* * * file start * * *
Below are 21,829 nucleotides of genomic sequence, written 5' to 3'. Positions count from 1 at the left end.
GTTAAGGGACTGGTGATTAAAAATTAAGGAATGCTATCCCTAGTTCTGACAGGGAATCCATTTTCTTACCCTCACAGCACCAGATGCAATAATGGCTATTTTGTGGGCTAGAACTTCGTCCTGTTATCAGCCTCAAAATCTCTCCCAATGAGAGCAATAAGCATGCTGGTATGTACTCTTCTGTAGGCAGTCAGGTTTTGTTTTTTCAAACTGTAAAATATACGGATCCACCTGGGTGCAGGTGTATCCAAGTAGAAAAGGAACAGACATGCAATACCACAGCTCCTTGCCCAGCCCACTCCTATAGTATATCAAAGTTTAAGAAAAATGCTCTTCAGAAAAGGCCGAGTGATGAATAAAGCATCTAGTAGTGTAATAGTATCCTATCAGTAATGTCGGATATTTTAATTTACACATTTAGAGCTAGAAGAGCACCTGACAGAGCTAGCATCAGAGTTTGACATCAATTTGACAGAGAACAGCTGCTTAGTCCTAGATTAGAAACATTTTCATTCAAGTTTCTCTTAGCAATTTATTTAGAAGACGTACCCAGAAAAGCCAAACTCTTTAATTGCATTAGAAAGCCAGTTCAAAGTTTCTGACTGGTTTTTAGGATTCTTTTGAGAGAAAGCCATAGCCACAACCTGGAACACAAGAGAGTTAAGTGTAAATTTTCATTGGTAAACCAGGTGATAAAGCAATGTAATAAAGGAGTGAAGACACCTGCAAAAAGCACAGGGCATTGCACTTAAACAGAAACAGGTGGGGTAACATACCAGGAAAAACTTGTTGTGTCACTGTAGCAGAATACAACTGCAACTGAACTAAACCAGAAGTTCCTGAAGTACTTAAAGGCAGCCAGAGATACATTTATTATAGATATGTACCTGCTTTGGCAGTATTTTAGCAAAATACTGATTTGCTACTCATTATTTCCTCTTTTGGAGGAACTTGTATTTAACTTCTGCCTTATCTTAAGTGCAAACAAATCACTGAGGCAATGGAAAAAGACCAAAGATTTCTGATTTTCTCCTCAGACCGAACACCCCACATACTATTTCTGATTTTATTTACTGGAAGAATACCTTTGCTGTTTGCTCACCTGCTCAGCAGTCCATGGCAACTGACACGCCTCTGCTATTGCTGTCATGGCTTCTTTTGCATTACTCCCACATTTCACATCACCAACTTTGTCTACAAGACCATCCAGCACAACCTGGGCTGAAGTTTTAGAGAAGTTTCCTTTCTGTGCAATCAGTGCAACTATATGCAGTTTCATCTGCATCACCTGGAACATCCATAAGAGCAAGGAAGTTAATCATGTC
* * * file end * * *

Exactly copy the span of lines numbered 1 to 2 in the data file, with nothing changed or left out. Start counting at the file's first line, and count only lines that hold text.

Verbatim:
Below are 21,829 nucleotides of genomic sequence, written 5' to 3'. Positions count from 1 at the left end.
GTTAAGGGACTGGTGATTAAAAATTAAGGAATGCTATCCCTAGTTCTGACAGGGAATCCATTTTCTTACCCTCACAGCACCAGATGCAATAATGGCTATTTTGTGGGCTAGAACTTCGTCCTGTTATCAGCCTCAAAATCTCTCCCAATGAGAGCAATAAGCATGCTGGTATGTACTCTTCTGTAGGCAGTCAGGTTTTGTTTTTTCAAACTGTAAAATATACGGATCCACCTGGGTGCAGGTGTATCCAAGTAGAAAAGGAACAGACATGCAATACCACAGCTCCTTGCCCAGCCCACTCCTATAGTATATCAAAGTTTAAGAAAAATGCTCTTCAGAAAAGGCCGAGTGATGAATAAAGCATCTAGTAGTGTAATAGTATCCTATCAGTAATGTCGGATATTTTAATTTACACATTTAGAGCTAGAAGAGCACCTGACAGAGCTAGCATCAGAGTTTGACATCAATTTGACAGAGAACAGCTGCTTAGTCCTAGATTAGAAACATTTTCATTCAAGTTTCTCTTAGCAATTTATTTAGAAGACGTACCCAGAAAAGCCAAACTCTTTAATTGCATTAGAAAGCCAGTTCAAAGTTTCTGACTGGTTTTTAGGATTCTTTTGAGAGAAAGCCATAGCCACAACCTGGAACACAAGAGAGTTAAGTGTAAATTTTCATTGGTAAACCAGGTGATAAAGCAATGTAATAAAGGAGTGAAGACACCTGCAAAAAGCACAGGGCATTGCACTTAAACAGAAACAGGTGGGGTAACATACCAGGAAAAACTTGTTGTGTCACTGTAGCAGAATACAACTGCAACTGAACTAAACCAGAAGTTCCTGAAGTACTTAAAGGCAGCCAGAGATACATTTATTATAGATATGTACCTGCTTTGGCAGTATTTTAGCAAAATACTGATTTGCTACTCATTATTTCCTCTTTTGGAGGAACTTGTATTTAACTTCTGCCTTATCTTAAGTGCAAACAAATCACTGAGGCAATGGAAAAAGACCAAAGATTTCTGATTTTCTCCTCAGACCGAACACCCCACATACTATTTCTGATTTTATTTACTGGAAGAATACCTTTGCTGTTTGCTCACCTGCTCAGCAGTCCATGGCAACTGACACGCCTCTGCTATTGCTGTCATGGCTTCTTTTGCATTACTCCCACATTTCACATCACCAACTTTGTCTACAAGACCATCCAGCACAACCTGGGCTGAAGTTTTAGAGAAGTTTCCTTTCTGTGCAATCAGTGCAACTATATGCAGTTTCATCTGCATCACCTGGAACATCCATAAGAGCAAGGAAGTTAATCATGTC